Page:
University of Cambridge > Talks.cam > Computer Laboratory Systems Research Group Seminar > Battery-Free, Low-Cost Sensing with RFIDs

Battery-Free, Low-Cost Sensing with RFIDs

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If you have a question about this talk, please contact Srinivasan Keshav.

Passive radio frequency identification (RFID) tags are ubiquitous today due to their low cost (a few cents), relatively long communication range (∼7-11 m), ease of deployment, lack of battery, and small form factor. Hence, they are an attractive foundation for environmental sensing. Although RFID -based sensors have been studied in the research literature and are also available commercially, manufacturing them has been a technically-challenging task that is typically undertaken only by experienced researchers.

In this talk, I will first show you how even hobbyists can transform commodity RFID tags into sensors by physically altering (‘hacking’) them using COTS sensors, a pair of scissors, and clear adhesive tape. Importantly, this requires no change to commercial RFID readers. Secondly, I will present a new legacy-compatible tag reading protocol called Differential Minimum Response Threshold (DMRT) that is robust to the changes in an RF environment. Thirdly, I will show you various RFID -based sensing applications using our approach, e.g., light intensity sensing, temperature sensing, soil moisture sensing, finger input sensing, etc. Lastly, I will discuss why many novel RFID -based sensing systems are not widely used in practice, and also present some insights into designing robust RFID systems that are suitable for use in the real world.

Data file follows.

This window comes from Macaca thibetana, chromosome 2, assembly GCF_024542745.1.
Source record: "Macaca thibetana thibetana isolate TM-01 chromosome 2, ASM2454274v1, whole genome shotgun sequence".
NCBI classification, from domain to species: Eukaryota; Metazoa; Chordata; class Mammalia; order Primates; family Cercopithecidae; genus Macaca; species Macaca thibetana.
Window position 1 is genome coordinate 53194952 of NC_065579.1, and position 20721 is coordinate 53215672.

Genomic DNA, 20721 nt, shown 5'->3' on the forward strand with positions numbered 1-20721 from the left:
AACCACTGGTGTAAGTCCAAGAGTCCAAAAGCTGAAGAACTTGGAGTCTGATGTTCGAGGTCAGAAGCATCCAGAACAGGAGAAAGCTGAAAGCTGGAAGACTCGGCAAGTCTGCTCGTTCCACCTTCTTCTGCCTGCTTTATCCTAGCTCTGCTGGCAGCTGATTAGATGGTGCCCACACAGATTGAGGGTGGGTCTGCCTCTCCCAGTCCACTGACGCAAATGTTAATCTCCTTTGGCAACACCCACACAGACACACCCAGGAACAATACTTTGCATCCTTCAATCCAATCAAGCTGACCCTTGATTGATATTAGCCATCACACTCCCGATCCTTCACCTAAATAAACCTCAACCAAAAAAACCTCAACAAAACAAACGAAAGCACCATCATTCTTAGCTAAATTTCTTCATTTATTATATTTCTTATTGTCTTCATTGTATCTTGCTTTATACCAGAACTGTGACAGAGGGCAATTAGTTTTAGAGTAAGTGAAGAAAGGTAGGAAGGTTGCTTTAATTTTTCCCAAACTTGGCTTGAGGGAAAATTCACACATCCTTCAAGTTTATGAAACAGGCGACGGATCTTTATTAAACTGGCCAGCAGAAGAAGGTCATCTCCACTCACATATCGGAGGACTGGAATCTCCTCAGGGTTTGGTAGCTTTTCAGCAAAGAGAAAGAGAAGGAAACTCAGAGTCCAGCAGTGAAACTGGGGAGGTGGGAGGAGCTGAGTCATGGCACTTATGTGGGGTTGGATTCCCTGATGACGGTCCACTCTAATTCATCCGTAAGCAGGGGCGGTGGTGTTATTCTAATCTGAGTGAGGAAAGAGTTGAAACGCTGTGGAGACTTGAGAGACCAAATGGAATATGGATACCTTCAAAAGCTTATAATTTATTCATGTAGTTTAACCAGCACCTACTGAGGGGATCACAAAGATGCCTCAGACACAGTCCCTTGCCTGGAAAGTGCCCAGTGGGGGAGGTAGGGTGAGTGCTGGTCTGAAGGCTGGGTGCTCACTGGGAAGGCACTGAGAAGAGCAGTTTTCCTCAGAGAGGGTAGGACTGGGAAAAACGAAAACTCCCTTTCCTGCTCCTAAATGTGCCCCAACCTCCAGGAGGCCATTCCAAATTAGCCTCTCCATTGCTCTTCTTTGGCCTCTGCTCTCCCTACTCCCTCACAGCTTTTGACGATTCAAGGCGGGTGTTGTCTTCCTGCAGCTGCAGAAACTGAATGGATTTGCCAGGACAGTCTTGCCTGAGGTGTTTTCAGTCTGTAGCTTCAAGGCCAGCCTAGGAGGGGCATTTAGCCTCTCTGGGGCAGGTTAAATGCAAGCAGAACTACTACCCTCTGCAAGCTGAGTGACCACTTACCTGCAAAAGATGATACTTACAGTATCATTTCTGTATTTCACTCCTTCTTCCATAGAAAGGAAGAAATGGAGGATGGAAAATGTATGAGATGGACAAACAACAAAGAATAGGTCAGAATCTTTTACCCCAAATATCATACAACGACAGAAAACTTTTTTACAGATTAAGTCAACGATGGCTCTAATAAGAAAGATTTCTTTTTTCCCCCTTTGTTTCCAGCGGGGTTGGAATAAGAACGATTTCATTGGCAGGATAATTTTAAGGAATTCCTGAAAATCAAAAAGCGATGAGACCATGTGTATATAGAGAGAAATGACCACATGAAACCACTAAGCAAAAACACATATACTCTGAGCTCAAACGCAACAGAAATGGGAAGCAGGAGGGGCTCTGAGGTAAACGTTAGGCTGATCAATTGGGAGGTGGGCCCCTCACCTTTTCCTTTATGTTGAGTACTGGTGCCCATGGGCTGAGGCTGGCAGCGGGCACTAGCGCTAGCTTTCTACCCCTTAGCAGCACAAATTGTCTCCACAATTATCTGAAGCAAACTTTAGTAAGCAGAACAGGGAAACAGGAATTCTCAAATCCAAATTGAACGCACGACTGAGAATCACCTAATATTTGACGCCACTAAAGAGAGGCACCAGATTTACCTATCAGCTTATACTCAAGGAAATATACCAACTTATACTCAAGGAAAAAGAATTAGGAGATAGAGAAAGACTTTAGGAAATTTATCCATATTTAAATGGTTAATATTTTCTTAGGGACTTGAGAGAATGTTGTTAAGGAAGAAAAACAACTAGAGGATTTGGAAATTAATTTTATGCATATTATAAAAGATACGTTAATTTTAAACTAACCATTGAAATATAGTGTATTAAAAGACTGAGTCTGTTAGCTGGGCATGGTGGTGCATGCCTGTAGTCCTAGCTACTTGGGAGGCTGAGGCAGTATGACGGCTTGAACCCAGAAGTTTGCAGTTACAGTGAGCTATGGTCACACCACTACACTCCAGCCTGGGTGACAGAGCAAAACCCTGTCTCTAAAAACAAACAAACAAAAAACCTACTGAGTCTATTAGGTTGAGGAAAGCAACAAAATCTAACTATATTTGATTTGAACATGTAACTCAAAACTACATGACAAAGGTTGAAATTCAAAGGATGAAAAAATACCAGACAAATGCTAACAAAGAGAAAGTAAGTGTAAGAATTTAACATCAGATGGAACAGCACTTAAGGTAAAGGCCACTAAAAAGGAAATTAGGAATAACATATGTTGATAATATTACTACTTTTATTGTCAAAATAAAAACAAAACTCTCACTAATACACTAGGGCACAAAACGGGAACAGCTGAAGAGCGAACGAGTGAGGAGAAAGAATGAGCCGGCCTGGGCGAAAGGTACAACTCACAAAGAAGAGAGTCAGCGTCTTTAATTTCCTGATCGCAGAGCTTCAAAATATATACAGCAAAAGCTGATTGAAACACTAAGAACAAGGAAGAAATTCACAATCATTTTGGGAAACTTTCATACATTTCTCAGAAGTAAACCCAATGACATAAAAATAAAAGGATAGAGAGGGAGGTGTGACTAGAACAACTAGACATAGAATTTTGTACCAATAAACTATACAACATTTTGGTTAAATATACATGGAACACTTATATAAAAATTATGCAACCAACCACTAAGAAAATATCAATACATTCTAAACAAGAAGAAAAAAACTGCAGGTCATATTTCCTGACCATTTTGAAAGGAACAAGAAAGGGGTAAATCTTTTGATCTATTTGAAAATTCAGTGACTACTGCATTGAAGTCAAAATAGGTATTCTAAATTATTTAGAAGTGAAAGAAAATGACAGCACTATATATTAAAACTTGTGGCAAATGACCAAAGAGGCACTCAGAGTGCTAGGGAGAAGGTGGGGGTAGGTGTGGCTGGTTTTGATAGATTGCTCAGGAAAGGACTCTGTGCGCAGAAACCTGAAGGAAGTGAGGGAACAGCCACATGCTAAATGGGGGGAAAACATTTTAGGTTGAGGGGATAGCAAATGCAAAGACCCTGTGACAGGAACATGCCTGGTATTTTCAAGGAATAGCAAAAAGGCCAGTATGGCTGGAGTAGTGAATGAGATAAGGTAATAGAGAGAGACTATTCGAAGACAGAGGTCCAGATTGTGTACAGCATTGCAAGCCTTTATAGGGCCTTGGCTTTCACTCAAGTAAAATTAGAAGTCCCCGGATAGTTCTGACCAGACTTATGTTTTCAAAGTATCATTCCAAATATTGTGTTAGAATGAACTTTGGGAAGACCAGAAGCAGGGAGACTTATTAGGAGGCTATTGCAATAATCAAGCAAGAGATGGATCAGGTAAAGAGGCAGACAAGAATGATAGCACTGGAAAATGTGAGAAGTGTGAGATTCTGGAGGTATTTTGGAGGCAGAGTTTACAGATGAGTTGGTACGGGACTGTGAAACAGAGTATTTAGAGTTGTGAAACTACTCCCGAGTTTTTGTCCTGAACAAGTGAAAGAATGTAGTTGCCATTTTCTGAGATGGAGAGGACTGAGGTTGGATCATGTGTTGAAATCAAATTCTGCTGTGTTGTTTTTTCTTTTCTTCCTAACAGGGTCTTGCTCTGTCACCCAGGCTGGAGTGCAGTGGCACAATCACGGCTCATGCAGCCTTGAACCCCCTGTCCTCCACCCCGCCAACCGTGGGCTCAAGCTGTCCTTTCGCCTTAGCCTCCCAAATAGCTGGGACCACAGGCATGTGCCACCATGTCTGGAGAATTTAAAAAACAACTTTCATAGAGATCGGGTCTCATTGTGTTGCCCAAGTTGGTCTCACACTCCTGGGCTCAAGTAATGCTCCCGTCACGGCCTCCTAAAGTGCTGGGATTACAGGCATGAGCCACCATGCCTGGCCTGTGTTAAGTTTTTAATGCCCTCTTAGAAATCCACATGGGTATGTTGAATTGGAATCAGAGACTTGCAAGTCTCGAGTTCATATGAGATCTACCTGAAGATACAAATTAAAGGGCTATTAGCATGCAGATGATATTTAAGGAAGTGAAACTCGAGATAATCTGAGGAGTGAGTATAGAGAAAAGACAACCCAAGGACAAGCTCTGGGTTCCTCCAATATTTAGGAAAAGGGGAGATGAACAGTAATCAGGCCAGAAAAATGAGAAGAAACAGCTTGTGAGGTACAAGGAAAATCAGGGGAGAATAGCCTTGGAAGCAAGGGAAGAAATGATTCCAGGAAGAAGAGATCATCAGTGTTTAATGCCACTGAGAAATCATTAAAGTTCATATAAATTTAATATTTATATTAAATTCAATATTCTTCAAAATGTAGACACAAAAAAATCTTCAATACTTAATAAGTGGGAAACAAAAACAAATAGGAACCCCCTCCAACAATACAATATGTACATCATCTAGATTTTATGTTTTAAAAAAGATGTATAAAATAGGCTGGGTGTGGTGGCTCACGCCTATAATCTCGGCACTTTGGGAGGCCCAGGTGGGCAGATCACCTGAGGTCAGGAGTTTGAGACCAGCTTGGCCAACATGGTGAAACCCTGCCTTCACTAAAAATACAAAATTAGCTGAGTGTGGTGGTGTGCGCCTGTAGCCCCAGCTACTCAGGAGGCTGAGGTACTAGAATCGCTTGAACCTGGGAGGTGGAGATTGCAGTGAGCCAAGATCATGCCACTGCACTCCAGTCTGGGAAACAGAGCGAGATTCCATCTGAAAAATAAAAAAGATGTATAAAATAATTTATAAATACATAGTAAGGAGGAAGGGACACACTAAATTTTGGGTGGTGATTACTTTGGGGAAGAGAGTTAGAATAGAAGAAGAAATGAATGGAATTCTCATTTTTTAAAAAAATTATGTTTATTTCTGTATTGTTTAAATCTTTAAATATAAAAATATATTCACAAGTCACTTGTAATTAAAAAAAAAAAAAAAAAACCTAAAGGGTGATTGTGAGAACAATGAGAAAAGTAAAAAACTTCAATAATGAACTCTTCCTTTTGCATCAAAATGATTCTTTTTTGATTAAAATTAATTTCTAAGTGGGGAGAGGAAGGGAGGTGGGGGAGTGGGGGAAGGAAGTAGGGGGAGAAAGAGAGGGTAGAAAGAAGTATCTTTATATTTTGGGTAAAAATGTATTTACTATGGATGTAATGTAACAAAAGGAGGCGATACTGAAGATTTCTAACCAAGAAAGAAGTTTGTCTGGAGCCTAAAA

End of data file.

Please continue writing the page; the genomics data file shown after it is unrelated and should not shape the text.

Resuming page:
Bio: Ju Wang is a senior researcher at Samsung AI Center, Montreal, since 2020. Before joining Samsung, he did two years postdoc at the University of Waterloo, working with Prof. Srinivasan Keshav and Prof. Omid Abari. He received his Ph.D. in Computer Science from Northwest University, China, in 2017. His research interests are Wireless Communication Systems/Networks, Internet of Things (IoT), and Artificial Intelligence.

This talk is part of the Computer Laboratory Systems Research Group Seminar series.

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